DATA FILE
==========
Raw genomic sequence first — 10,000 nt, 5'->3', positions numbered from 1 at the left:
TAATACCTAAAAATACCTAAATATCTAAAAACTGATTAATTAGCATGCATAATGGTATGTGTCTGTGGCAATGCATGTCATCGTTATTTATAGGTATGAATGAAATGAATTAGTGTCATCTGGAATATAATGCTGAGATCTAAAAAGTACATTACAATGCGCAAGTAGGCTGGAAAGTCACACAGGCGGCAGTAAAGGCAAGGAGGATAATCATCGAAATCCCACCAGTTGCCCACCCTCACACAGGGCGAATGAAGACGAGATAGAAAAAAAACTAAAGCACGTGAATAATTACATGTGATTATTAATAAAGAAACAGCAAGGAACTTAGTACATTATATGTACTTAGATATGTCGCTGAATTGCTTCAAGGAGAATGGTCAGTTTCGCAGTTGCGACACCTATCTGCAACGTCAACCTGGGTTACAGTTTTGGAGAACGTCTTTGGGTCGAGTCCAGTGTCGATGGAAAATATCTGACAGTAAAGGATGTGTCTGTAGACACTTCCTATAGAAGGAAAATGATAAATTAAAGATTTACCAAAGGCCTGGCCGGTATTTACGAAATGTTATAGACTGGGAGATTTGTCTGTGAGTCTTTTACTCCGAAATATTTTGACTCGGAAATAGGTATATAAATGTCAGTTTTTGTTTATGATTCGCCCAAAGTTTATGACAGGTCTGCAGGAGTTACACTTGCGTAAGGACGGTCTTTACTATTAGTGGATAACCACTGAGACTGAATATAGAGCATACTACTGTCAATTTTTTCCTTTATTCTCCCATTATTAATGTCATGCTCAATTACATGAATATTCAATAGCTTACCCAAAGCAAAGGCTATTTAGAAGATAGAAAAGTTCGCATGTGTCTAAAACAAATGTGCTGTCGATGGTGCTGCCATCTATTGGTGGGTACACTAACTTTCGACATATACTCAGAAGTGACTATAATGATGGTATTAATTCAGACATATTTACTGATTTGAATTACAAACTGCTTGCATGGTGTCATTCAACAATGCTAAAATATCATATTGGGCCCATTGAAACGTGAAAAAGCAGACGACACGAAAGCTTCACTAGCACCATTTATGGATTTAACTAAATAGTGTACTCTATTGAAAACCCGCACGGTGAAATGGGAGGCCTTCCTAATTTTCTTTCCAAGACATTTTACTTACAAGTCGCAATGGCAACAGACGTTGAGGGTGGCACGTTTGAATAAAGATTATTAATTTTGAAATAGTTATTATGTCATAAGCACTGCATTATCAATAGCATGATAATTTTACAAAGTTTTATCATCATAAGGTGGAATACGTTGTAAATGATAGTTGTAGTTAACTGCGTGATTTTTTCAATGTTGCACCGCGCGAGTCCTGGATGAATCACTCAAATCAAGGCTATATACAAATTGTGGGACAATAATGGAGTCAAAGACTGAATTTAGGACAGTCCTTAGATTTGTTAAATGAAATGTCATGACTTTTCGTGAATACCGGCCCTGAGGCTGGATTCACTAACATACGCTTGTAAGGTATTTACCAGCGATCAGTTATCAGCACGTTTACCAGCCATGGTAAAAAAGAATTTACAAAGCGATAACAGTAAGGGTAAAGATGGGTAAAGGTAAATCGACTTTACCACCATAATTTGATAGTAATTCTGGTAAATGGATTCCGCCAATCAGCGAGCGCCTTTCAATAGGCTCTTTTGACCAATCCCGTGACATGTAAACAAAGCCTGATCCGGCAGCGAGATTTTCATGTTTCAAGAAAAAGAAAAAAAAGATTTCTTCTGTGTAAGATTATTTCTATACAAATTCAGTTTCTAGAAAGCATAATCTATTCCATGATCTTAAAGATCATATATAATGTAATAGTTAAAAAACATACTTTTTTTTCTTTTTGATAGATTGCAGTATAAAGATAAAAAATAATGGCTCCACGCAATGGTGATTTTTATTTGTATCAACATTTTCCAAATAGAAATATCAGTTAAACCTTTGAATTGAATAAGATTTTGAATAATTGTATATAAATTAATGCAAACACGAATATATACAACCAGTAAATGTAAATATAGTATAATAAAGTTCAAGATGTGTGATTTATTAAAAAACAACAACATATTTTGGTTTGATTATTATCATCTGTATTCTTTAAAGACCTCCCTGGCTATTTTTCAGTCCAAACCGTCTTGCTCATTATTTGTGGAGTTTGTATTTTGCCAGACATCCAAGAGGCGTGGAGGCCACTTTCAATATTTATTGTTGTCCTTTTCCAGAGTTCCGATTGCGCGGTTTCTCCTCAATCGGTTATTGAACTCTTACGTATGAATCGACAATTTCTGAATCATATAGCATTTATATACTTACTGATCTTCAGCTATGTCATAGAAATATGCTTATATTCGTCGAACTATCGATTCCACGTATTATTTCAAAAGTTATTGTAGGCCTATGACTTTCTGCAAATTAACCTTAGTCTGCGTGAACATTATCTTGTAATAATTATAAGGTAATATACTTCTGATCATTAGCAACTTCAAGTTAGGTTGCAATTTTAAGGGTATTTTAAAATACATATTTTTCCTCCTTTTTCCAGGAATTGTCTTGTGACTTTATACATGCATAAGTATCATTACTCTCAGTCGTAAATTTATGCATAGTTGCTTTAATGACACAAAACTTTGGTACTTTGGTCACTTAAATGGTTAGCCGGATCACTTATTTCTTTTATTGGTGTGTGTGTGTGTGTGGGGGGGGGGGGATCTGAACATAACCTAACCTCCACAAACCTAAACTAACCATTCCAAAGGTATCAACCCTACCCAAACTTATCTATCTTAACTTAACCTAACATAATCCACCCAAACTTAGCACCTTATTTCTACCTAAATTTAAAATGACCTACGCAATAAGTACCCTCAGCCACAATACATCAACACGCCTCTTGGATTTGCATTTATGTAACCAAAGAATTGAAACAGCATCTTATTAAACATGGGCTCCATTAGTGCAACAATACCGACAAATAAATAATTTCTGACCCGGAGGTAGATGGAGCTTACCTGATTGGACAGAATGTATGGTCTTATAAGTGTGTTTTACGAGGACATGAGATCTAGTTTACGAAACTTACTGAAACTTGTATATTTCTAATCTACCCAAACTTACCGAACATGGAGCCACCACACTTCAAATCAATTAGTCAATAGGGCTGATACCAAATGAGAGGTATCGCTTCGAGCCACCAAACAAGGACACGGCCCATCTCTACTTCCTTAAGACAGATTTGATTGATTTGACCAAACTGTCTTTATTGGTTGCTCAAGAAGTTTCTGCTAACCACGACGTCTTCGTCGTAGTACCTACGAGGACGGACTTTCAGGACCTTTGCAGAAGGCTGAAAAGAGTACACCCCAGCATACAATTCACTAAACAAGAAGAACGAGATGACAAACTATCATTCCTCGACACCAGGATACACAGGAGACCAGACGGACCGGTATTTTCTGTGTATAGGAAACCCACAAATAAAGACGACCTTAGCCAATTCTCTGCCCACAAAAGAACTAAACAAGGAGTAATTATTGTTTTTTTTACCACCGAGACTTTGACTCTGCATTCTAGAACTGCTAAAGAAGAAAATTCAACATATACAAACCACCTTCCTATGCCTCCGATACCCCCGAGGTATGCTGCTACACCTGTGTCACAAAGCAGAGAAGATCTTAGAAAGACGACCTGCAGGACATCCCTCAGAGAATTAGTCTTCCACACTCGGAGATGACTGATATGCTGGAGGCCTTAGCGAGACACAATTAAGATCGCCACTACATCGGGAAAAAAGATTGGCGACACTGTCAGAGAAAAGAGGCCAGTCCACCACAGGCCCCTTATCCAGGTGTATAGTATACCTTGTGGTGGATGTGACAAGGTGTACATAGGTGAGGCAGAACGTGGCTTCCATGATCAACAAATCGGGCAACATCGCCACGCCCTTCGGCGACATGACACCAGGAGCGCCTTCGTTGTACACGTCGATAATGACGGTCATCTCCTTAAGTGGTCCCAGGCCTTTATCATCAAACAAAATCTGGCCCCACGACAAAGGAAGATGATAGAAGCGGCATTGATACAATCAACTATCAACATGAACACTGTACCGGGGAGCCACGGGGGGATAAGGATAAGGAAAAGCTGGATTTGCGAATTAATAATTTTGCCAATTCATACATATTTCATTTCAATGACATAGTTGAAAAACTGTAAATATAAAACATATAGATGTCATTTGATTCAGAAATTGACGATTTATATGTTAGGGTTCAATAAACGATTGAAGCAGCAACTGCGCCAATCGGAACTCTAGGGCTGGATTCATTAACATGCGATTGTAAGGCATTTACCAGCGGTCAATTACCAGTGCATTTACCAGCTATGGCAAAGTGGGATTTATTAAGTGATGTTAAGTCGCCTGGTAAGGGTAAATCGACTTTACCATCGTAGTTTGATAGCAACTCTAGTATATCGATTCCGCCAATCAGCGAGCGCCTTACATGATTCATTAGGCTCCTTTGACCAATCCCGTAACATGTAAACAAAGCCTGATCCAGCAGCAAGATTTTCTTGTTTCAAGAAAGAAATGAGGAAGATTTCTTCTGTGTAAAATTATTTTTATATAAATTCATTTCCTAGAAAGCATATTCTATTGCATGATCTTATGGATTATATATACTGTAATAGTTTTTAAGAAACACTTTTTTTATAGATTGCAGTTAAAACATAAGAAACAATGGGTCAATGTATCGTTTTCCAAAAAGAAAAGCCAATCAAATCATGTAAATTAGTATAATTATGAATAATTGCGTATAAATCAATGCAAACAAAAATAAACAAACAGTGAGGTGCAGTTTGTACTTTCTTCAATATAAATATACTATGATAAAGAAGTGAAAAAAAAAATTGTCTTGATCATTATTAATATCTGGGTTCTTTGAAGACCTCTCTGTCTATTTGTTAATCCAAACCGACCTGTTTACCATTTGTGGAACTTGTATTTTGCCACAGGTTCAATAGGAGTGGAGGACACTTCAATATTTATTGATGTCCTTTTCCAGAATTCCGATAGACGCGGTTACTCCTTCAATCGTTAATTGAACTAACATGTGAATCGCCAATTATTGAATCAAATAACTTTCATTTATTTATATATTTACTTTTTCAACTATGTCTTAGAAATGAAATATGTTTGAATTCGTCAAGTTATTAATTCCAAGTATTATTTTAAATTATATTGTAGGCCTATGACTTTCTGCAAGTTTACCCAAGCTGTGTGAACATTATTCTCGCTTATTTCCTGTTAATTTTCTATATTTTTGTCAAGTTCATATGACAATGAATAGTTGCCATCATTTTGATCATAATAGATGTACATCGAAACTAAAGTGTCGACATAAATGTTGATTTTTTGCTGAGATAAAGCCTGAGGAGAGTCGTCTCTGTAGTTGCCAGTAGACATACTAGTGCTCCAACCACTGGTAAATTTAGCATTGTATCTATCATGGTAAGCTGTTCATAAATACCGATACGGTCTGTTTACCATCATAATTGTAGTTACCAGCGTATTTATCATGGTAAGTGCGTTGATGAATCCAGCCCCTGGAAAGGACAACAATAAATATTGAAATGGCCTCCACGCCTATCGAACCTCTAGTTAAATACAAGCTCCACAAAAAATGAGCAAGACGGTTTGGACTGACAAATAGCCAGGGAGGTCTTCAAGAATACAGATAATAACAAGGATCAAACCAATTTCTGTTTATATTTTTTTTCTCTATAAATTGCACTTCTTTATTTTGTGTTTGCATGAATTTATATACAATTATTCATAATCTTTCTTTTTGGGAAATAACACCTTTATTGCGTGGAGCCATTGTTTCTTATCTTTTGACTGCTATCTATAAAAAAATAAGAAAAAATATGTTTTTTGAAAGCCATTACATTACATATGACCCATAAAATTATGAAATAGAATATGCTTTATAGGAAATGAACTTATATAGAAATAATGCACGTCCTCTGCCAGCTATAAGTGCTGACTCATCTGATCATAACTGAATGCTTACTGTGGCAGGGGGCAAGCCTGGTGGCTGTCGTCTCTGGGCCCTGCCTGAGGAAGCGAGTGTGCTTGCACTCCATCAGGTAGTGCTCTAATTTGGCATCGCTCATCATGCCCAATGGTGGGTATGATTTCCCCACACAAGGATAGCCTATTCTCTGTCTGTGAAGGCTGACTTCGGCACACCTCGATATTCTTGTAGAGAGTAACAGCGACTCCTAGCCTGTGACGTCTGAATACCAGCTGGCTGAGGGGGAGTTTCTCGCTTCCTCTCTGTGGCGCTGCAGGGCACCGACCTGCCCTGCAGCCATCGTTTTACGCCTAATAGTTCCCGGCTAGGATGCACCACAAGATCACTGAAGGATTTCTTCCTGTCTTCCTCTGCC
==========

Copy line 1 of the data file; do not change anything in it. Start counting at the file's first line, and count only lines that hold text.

Raw genomic sequence first — 10,000 nt, 5'->3', positions numbered from 1 at the left: